Collecting with a jump mare


Pregnancy rates are highest when mares are bred within the 24 hours before ovulation using semen of high fertility. The quality of the semen is of paramount importance: stallions of low fertility usually have much lower conception rates than those with high inherent fertility. In addition, the handling of the semen is critical; failure to prepare it correctly as well as poor subsequent handling at the mare end can make the process very disappointing. Timing of the breeding with the ovulation can be difficult especially if the stallion is collected only 3 times a week.

Ovulation can be induced with drugs such as hCG or Ovuplant, however the window from injection of the drug to ovulation varies. Mares may ovulate as quickly as 24 hours, as late as 48 hours after administration of hCG or they may not respond at all. The window from injection of Ovuplant to ovulation is tighter than that of hCG with most mares ovulating between 42 and 48 hours, however, it costs about 2.5 times more than hCG. In either case it is extremely helpful if you know the specific idiosyncrasies of your mare’s estrous cycle, especially the number of days she is in heat and the size of the follicle that she ovulates.

There are standards that the semen needs to meet to be considered of adequate quality. A dose of semen should contain a minimum of 500 million progressively motile sperm with at least 30% of the sperm being progressively motile. Each time the mare is bred with cooled semen, it should be examined carefully after it has been warmed for a minimum of 3 minutes. If it is of poor quality the stallion manager or veterinarian for the stallion should be notified.

After insemination, the reproductive tract of the mare should be examined daily until she ovulates. If she does not ovulate within 24 hours she should be bred a second time.

Advantages and Disadvantages of Cooled Shipped Semen

The advantages of using cooled shipped semen include:

  • Location of stallion is of little consequence.
  • Avoids the cost, stress and danger of shipment for the mare and foal.
  • Avoids mare care costs at breeding facilities.
  • Avoids the risk of exposure to contagious disease at the breeding and boarding facility for both mare and foal.
  • Increases ability to select stallion with desired pedigree and/or performance traits.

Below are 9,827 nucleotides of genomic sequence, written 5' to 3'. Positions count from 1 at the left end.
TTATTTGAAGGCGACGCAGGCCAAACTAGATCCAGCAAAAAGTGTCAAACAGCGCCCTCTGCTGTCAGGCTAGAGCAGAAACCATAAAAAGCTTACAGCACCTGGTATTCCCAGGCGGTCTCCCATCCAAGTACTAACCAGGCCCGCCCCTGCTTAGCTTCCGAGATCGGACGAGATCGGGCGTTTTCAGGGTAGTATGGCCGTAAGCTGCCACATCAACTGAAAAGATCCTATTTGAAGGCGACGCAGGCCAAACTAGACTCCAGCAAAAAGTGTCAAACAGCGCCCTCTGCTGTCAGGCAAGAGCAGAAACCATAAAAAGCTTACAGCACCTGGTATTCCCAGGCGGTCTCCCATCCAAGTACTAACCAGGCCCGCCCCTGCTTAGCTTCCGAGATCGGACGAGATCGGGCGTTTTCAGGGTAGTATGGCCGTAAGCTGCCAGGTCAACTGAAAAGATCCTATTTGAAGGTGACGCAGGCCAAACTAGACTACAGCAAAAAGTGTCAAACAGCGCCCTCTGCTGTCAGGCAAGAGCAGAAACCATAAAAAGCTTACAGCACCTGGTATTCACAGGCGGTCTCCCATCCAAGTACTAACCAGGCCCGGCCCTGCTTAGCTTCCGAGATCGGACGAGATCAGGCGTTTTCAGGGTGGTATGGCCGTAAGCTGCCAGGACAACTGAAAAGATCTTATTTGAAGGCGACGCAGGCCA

The disadvantages of using of cooled shipped semen include:

  • Some stallions having acceptable fertility using fresh semen will not maintain that level of fertility when their semen is cooled and shipped.
  • An increased number of sperm are required for good pregnancy rates when compared to AI using fresh semen.
  • Mare management must be top notch for an acceptable pregnancy rate.
  • Cost for equipment, supplies, semen, semen transport and veterinary costs can offset any savings.

Costs associated with breeding a mare will vary widely but include:

  • The cost of collecting, extending and shipping the semen.
  • The cost of teasing and/or altering the mare’s heat cycle.
  • Veterinary costs for palpation or ultrasound exam and breeding.
  • Drug costs.

Breed Registry Restrictions and Interstate Shipping Regulations

Thoroughbreds must be bred live cover.


Not every breed organization allows registry of foals that result from breeding using cooled shipped semen. Always check with your breed registry regarding restrictions on the use of cooled shipped semen.

Interstate shipment regulations do not exist in some instances, are ignored in others, and are enforced in yet others. Generally, it is the responsibility of the shipper to see that any interstate shipment regulations such as health tests are met.

Fertility Results Obtained Using Cooled Shipped Semen

Fertility rates in various research trials and on the farm range from 0 percent to 70 percent pregnancy per heat cycle. This wide variation in results points out the importance of management and quality control in successful breeding using cooled shipped semen. Generally, pregnancy rates for a given stallion will run 5 percent to 10 percent lower with shipped semen when compared to fresh semen. Remember that not all fertile stallions’ semen survive the cooling process well. Before signing a breeding contract, be sure the stallion you select has a history of success in cooled, shipped semen breeding.

Mare Management

All arrangements should be made with the stallion owner prior to the breeding season. Contracts should be signed and a plan of action developed as to when in the breeding season you will attempt to breed your mare. Planning and preparation are key to a successful mating using cooled shipped semen.

Selecting a fertile mare is a good first step in mare management. It’s just not a good idea to use a mare with a questionable or unknown breeding history for breeding with cooled shipped semen. The mare should be cycling normally, based on regular teasing, and free of health problems. Vaccinations and dewormings should be current.